Audio clip: Albany Records TROY810

  • vn
  • 6 min

Programme Note

Pulsar for solo violin was commissioned by the BBC jointly with the Royal Philharmonic Society. Pulsar was written for Ilya Gringholts, who gave its premiere 17 March 2003 at the Wigmore Hall in London.

Composer’s Note:

My music must be passionate; involving risk and adventure such that any given musical moment may seem surprising when first heard but, a millisecond later, seems inevitable. I think of my music as nuanced lyricism under pressure! That said, my primary artistic concern is to communicate in an honest and passionate voice, being faithful to my deepest inner promptings and creative urges. This way, any willing listener, irrespective of prior musical knowledge, training or background can engage with my music.

Every listener brings their own unique perspective to the listening process. In Pulsar I offer them aesthetic engagements with the world and with themselves as I, too, undertake a mission of self-discovery. Music of all kinds constantly amazes, surprises, propels and seduces me into wonderful and powerful journeys. I care deeply that music is not anonymous and generic — easily assimilated and just as easily dismissed and forgotten. Pulsar has passionate, urgent, seductive and compelling qualities of often complex (but always logical) thought allied to sensuous sonic profiles.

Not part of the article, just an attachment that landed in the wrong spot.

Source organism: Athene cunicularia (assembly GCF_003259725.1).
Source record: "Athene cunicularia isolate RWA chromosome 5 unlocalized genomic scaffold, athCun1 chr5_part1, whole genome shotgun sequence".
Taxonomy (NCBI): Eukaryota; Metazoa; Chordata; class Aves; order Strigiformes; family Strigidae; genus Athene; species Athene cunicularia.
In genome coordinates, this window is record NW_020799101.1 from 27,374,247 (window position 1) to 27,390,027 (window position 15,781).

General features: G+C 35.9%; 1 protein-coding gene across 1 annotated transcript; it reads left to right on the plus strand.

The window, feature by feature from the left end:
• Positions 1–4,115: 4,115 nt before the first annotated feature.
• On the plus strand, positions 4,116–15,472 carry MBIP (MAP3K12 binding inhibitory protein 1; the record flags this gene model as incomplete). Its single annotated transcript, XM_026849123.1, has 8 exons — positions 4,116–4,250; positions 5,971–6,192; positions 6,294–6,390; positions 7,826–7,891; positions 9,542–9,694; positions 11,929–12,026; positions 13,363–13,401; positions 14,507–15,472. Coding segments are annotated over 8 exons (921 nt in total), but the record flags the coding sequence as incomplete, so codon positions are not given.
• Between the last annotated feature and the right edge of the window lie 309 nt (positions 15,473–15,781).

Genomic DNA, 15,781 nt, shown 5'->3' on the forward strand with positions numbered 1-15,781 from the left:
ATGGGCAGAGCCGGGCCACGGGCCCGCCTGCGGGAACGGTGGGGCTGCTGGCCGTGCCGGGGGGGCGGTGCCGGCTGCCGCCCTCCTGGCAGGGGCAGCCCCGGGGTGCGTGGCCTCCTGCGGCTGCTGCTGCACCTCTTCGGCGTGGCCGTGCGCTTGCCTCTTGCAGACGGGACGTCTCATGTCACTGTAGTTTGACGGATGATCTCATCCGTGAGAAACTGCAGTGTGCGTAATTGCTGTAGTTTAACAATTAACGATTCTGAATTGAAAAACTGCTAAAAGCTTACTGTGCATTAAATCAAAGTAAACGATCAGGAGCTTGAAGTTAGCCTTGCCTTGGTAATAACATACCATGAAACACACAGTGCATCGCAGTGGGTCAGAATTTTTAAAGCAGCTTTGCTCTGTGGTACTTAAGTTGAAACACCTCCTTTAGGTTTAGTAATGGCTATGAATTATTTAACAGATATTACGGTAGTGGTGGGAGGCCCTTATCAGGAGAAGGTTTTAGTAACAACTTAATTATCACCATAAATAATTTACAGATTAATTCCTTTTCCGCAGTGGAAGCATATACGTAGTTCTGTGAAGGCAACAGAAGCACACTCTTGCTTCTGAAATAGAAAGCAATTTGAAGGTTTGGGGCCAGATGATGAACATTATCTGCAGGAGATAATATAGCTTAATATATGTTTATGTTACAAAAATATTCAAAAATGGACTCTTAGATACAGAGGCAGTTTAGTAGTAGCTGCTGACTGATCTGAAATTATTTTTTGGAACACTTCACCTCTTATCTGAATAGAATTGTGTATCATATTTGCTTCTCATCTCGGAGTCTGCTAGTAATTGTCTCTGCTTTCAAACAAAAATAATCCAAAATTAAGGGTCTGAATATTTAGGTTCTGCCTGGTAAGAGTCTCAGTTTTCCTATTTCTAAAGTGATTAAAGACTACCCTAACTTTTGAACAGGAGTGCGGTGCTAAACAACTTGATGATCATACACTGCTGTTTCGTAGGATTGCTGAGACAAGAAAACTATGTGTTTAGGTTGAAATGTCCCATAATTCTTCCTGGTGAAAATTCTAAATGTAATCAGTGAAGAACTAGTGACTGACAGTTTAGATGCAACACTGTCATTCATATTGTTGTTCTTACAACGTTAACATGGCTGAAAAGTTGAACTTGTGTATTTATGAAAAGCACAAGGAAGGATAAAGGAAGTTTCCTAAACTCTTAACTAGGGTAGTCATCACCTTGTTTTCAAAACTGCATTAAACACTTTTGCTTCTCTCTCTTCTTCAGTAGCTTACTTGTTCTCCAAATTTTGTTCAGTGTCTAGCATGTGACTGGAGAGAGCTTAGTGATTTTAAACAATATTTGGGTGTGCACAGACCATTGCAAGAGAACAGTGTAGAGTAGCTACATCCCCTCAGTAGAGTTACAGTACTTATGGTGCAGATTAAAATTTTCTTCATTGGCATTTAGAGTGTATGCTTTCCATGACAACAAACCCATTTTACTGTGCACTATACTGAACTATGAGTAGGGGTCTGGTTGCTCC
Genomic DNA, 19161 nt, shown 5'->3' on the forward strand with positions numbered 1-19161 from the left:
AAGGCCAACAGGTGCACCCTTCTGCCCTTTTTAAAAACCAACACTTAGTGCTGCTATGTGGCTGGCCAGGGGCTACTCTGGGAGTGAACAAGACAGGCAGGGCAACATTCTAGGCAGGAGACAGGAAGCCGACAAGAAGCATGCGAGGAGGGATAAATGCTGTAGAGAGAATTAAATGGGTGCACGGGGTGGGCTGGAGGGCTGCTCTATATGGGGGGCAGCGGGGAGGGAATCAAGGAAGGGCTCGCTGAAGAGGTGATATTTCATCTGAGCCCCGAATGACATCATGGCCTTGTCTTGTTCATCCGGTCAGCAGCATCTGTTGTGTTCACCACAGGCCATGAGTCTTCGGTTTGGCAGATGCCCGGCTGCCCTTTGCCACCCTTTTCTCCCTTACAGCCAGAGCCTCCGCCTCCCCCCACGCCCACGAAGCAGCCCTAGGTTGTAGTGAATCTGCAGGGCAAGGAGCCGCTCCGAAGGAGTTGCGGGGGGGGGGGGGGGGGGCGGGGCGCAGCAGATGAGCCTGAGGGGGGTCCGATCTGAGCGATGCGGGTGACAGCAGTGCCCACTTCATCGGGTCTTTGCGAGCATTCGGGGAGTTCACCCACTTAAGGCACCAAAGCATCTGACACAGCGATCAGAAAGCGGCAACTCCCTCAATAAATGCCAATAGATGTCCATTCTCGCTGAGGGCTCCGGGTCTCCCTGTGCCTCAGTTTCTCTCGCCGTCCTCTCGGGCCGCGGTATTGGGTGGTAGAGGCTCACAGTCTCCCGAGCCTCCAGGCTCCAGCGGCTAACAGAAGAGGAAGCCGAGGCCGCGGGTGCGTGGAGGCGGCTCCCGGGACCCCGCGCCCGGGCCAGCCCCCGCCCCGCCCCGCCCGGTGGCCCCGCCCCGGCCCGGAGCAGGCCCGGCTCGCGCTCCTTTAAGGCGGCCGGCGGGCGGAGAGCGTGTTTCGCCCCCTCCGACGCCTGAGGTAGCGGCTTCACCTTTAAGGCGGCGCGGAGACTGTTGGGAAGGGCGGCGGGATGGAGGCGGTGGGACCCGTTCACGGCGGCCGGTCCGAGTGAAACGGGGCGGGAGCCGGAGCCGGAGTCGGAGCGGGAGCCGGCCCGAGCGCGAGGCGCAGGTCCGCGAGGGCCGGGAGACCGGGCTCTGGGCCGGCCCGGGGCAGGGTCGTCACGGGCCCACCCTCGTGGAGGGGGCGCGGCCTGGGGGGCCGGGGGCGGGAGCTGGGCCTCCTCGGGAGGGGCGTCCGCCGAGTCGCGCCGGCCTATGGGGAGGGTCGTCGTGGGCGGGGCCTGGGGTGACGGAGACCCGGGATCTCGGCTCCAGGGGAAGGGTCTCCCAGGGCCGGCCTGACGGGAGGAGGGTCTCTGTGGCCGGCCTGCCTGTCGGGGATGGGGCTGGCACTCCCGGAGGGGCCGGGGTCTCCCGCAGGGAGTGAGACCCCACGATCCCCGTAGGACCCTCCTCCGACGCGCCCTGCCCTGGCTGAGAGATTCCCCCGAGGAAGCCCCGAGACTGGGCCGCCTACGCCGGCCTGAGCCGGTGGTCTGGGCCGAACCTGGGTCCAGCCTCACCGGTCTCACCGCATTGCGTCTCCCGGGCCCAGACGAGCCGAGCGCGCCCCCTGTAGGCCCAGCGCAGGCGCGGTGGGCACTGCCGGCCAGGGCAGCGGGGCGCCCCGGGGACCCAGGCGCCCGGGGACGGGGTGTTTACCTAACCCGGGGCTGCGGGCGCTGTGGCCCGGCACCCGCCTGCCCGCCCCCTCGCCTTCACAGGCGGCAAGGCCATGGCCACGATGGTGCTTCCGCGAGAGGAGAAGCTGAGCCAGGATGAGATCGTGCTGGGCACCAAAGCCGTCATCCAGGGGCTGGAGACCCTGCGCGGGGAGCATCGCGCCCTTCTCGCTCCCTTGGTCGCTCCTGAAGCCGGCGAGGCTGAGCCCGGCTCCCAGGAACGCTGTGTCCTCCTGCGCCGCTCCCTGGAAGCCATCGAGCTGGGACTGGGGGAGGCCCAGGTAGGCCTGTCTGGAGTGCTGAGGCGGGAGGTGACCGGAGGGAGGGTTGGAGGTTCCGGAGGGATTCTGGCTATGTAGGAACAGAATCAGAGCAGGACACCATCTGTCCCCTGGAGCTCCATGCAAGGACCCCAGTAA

My favorite moment in any piece of music is that of maximum risk and striving. Whether the venture is tiny or large, loud or soft, fragile or strong, passionate, erratic or eccentric — the moment of exquisite humanity and raw soul! All art that I cherish has elements of order, mystery, love, recklessness and desperation. For me, music must be alive and jump off the page and out of the instrument as if SOMETHING BIG IS AT STAKE.

This artistic credo leads me to examine small musical objects (a chord, a motive, a rhythm, a color) and explore them from many perspectives. These different perspectives reveal new musical potentials which develop the musical discourse. In this manner, and in Pulsar in particular, the music takes on an organic, circular, self-referential character which, at the same time, has a forward progression.

— Augusta Read Thomas





More Info